Sunday, September 30, 2018

The thirteenth coffin by Nigel McCrery

The thirteenth coffin is the fourth book in the DCI Mark Lapslie series so this review contains ***SPOILERS*** if you have not read the other books in the series.  While you can read them on their own you will enjoy the series more if you read them in order.

When DCI Lapslie is called to a possible crime scene on his weekend off his is understandably annoyed, especially because it is a 'possible' crime scene.  The possible victim is a homeless man who dies in a room that was apparently sealed and impossible to enter, but the man is definitely dead and a search of the crime scene reveals a shocking surprise - carefully crafted coffins with carefully crafted dolls.  Some of the dolls are inside the coffins and show signs of violence and death, but there are also dolls that seem to be in perfect condition.

While they are trying to figure out the puzzle of the dolls outside the coffins a young bride is shot on her wedding day, and when Lapslie and his team return to the original crime scene they find the bride doll has been moved to a coffin and bears signs of having been shot - including a rather incriminating blood stain right where the bride was shot.  Lapslie is convinced that the dolls have a more sinister meaning than just representing gruesome deaths, and when his team uncover another murder that seems to be related to the dolls it seems as though his hunch is paying off - but Superintendent Rouse  is not convinced.  

When another victim is found the pressure builds as the team races to find the final victim before the killer can strike again.  When a thirteenth coffin is found at the original crime scene DCI Lapslie has a terrible sense of foreboding that the coffin is meant for him.  As the team begins to uncover more deaths that might be connected to the killer they have no idea just how determined the killer is to complete their mission, and the lengths they will go to to get what they want.  

This is a fantastic series, and although it may seem a little far fetched in places it is well written and keeps you hooked from the first page to the last.  There is great character development from story to story, and the characters have their faults and their flaws which makes them more relateable and realistic.  You can tell that Nigel McCrery has a television background, and there is a strong feel of the police procedural drama here, but that is what makes this such a great series.  

This series is really hard to review because the little twists and turns are what make it so great, racing against the book to try and solve the mystery before the big reveal and close at the end of the novel.  I have been really challenged at times to solve the mystery before the end, in this case I figured it out but there were enough twists that I was wondering if I really had until the end.

If you like this book then try:

Reviewed by Brilla

Monday, September 3, 2018

Scream by Nigel McCrery

Scream is the sequel to Still waters and Tooth and claw and while you can read the books separately you will enjoy the series more if you read the books in order.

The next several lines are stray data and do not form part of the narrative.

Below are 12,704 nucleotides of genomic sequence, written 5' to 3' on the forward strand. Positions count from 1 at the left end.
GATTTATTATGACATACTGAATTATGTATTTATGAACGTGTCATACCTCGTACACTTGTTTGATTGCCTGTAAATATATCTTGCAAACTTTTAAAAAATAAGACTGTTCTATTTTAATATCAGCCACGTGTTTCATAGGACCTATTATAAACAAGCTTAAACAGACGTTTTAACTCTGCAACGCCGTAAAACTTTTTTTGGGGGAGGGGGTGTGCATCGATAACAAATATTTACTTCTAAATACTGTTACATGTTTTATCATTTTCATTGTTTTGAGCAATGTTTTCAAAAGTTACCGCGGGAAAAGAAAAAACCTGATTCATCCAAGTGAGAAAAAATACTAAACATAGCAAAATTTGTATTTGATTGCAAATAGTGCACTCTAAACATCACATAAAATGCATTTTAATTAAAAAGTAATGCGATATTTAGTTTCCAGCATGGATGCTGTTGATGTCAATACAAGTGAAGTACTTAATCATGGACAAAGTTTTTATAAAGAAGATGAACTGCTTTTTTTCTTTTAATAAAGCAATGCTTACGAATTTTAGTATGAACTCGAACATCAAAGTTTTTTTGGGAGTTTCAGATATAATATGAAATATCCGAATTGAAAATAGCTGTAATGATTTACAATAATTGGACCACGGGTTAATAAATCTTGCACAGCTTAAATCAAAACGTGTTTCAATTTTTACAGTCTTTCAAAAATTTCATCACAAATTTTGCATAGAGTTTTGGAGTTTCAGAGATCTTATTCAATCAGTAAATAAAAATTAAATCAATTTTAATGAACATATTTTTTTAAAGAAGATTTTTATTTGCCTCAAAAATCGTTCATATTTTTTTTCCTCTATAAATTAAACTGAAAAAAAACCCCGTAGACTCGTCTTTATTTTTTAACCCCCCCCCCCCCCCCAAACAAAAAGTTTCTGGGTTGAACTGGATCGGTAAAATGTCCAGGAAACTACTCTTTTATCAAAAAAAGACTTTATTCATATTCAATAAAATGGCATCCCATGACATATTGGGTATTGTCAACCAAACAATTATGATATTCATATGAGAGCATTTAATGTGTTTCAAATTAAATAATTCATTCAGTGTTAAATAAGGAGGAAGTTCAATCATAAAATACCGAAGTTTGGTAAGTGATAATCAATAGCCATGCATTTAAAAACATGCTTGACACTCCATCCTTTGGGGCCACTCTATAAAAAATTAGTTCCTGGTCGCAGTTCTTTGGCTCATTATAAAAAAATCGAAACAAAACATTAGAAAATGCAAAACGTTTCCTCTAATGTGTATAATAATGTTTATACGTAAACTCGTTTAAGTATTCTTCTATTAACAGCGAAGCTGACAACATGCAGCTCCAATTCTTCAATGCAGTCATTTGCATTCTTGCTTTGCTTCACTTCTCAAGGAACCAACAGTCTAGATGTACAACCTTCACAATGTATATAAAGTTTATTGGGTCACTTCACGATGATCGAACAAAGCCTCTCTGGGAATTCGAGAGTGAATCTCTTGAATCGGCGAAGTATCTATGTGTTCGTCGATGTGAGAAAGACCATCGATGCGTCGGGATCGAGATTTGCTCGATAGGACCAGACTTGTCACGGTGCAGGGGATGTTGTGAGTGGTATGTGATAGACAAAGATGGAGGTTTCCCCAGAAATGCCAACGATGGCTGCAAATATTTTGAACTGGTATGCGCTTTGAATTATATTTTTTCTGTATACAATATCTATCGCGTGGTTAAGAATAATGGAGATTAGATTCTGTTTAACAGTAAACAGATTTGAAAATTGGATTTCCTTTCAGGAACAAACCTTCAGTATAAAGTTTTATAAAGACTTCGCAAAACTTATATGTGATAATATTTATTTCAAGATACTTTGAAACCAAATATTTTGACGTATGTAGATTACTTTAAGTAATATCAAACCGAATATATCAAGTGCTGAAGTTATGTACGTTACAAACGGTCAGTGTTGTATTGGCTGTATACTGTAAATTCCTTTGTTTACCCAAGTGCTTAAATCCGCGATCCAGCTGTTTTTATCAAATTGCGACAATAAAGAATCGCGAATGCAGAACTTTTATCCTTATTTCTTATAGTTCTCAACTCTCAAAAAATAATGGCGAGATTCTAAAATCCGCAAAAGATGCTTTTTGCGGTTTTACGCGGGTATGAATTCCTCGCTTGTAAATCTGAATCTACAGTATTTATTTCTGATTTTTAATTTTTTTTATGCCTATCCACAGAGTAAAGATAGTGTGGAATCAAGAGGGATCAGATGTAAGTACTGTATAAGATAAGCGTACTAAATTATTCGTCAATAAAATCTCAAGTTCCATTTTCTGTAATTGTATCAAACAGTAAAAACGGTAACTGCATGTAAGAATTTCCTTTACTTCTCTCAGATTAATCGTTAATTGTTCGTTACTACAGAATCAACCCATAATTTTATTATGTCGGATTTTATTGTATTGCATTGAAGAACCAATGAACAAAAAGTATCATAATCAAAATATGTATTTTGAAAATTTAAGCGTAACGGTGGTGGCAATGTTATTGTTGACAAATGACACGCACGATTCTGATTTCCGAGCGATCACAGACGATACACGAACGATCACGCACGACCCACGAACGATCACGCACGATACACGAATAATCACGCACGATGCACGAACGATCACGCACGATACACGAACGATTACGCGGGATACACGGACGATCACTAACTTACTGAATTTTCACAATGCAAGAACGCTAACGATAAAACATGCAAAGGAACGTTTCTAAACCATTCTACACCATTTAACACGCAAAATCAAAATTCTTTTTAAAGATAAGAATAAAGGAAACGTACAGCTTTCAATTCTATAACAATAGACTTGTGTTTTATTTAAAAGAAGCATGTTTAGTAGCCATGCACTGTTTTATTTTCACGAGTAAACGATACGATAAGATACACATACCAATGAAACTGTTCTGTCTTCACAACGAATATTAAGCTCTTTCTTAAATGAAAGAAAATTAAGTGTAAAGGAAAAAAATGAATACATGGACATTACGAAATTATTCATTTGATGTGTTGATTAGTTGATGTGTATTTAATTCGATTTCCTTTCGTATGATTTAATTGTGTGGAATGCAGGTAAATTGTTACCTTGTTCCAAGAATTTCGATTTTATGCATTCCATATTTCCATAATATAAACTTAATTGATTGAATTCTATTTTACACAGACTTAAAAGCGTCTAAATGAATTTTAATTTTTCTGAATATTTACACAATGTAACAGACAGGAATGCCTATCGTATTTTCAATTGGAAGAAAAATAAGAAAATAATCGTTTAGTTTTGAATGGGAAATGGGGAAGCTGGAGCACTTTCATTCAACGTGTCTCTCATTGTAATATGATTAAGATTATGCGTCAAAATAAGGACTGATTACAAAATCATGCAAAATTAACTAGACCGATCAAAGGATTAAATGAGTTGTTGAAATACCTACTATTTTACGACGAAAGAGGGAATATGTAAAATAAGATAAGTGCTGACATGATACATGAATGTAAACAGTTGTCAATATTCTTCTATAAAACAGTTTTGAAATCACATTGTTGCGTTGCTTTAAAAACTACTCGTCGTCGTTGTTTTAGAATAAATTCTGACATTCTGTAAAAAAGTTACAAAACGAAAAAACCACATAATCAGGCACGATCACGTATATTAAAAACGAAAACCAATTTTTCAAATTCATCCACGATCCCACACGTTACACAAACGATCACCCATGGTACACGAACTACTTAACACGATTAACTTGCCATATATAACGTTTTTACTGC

DCI Mark Lapslie has struggled with his synaesthesia in the past few years, and after a rather public collapse there have been concerns about his ability to do his job - especially from some of his fellow officers.  It has been a struggle, but thanks to cognitive therapy and a new drug regime the negative symptoms of his synaesthesia have become more bearable.  The timing couldn't be more perfect because while he is overseas preparing to deliver a presentation at a conference he receives a sound file - a woman screaming in absolute pain and terror.  Sending the file off for analysis, Lapslie jumps on the first available flight so he can follow the case - expecting to get in trouble for abandoning his presentation, but not really caring.

Back home DS Emma Bradbury has picked up a murder case, taking the lead in the absence of more senior staff.  It is a chance for her to prove what she can do, especially in a quiet little town where they don't see murder victims who appear to have been tortured very often.  The victim is a woman who appears to have suffered for some time before her death, and once they identify the victim she realises that the case is more complex than she first thought.  When it becomes clear that there is a link between the sound recording Lapslie received and the case Bradbury is working it results in an uncomfortable shift of power between DS and DCI as they both want to solve the case in their own way - and because there might be victims out there who are still alive if they can solve the case in time.

I have been thoroughly enjoying this series, more so than I would have expected because McCrery has quite a punchy writing style that at times almost seems a little abrupt, but that keeps the story moving along at a brisk pace.  This series is really tricky to review because there are little twists and turns that make the story thoroughly enthralling - but they are the twists and turns that you want other readers to discover rather than have you talk about them!  I highly recommend reading this series in order, and I am currently waiting with anticipation for the next book in the series to arrive so I can read it!  

This is a great series and with each book we learn more about both Lapslie and Bradbury which makes them even more engaging/endearing as characters, and makes you care about what happens to them just that little bit more (and in contract makes you glare balefully at some of the people who seem to delight in trying to mess things up for them!).

If you like this book then try:

Reviewed by Brilla